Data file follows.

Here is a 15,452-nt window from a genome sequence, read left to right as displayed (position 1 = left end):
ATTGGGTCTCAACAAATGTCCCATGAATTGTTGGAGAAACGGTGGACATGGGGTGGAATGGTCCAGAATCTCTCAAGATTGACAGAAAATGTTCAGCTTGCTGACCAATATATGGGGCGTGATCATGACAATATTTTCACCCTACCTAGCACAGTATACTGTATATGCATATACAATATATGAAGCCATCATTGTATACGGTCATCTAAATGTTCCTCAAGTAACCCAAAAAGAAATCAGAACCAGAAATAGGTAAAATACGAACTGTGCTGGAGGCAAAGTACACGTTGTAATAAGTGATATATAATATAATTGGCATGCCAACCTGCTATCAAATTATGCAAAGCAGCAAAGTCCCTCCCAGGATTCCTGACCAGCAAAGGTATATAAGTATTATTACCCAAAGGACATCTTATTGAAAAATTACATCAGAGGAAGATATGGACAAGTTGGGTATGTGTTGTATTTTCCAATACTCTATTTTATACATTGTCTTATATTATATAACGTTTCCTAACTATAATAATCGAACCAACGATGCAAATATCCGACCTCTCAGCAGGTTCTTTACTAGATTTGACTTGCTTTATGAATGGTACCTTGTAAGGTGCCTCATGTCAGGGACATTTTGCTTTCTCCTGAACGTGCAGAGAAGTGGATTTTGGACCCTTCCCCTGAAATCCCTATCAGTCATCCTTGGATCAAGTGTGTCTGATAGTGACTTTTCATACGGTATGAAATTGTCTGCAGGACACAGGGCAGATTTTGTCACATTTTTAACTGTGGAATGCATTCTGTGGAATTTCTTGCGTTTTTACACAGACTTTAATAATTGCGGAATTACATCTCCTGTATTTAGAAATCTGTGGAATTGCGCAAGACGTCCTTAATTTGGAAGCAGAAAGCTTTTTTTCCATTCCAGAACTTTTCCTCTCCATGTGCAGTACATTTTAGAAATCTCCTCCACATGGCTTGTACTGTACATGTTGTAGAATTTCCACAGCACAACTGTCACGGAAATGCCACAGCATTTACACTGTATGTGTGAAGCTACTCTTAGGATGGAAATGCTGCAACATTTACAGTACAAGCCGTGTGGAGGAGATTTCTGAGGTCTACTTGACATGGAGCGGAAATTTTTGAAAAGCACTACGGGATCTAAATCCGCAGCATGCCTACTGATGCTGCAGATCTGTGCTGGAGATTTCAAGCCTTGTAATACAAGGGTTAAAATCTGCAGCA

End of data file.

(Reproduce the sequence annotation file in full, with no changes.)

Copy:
Here is a 15,452-nt window from a genome sequence, read left to right as displayed (position 1 = left end):
ATTGGGTCTCAACAAATGTCCCATGAATTGTTGGAGAAACGGTGGACATGGGGTGGAATGGTCCAGAATCTCTCAAGATTGACAGAAAATGTTCAGCTTGCTGACCAATATATGGGGCGTGATCATGACAATATTTTCACCCTACCTAGCACAGTATACTGTATATGCATATACAATATATGAAGCCATCATTGTATACGGTCATCTAAATGTTCCTCAAGTAACCCAAAAAGAAATCAGAACCAGAAATAGGTAAAATACGAACTGTGCTGGAGGCAAAGTACACGTTGTAATAAGTGATATATAATATAATTGGCATGCCAACCTGCTATCAAATTATGCAAAGCAGCAAAGTCCCTCCCAGGATTCCTGACCAGCAAAGGTATATAAGTATTATTACCCAAAGGACATCTTATTGAAAAATTACATCAGAGGAAGATATGGACAAGTTGGGTATGTGTTGTATTTTCCAATACTCTATTTTATACATTGTCTTATATTATATAACGTTTCCTAACTATAATAATCGAACCAACGATGCAAATATCCGACCTCTCAGCAGGTTCTTTACTAGATTTGACTTGCTTTATGAATGGTACCTTGTAAGGTGCCTCATGTCAGGGACATTTTGCTTTCTCCTGAACGTGCAGAGAAGTGGATTTTGGACCCTTCCCCTGAAATCCCTATCAGTCATCCTTGGATCAAGTGTGTCTGATAGTGACTTTTCATACGGTATGAAATTGTCTGCAGGACACAGGGCAGATTTTGTCACATTTTTAACTGTGGAATGCATTCTGTGGAATTTCTTGCGTTTTTACACAGACTTTAATAATTGCGGAATTACATCTCCTGTATTTAGAAATCTGTGGAATTGCGCAAGACGTCCTTAATTTGGAAGCAGAAAGCTTTTTTTCCATTCCAGAACTTTTCCTCTCCATGTGCAGTACATTTTAGAAATCTCCTCCACATGGCTTGTACTGTACATGTTGTAGAATTTCCACAGCACAACTGTCACGGAAATGCCACAGCATTTACACTGTATGTGTGAAGCTACTCTTAGGATGGAAATGCTGCAACATTTACAGTACAAGCCGTGTGGAGGAGATTTCTGAGGTCTACTTGACATGGAGCGGAAATTTTTGAAAAGCACTACGGGATCTAAATCCGCAGCATGCCTACTGATGCTGCAGATCTGTGCTGGAGATTTCAAGCCTTGTAATACAAGGGTTAAAATCTGCAGCA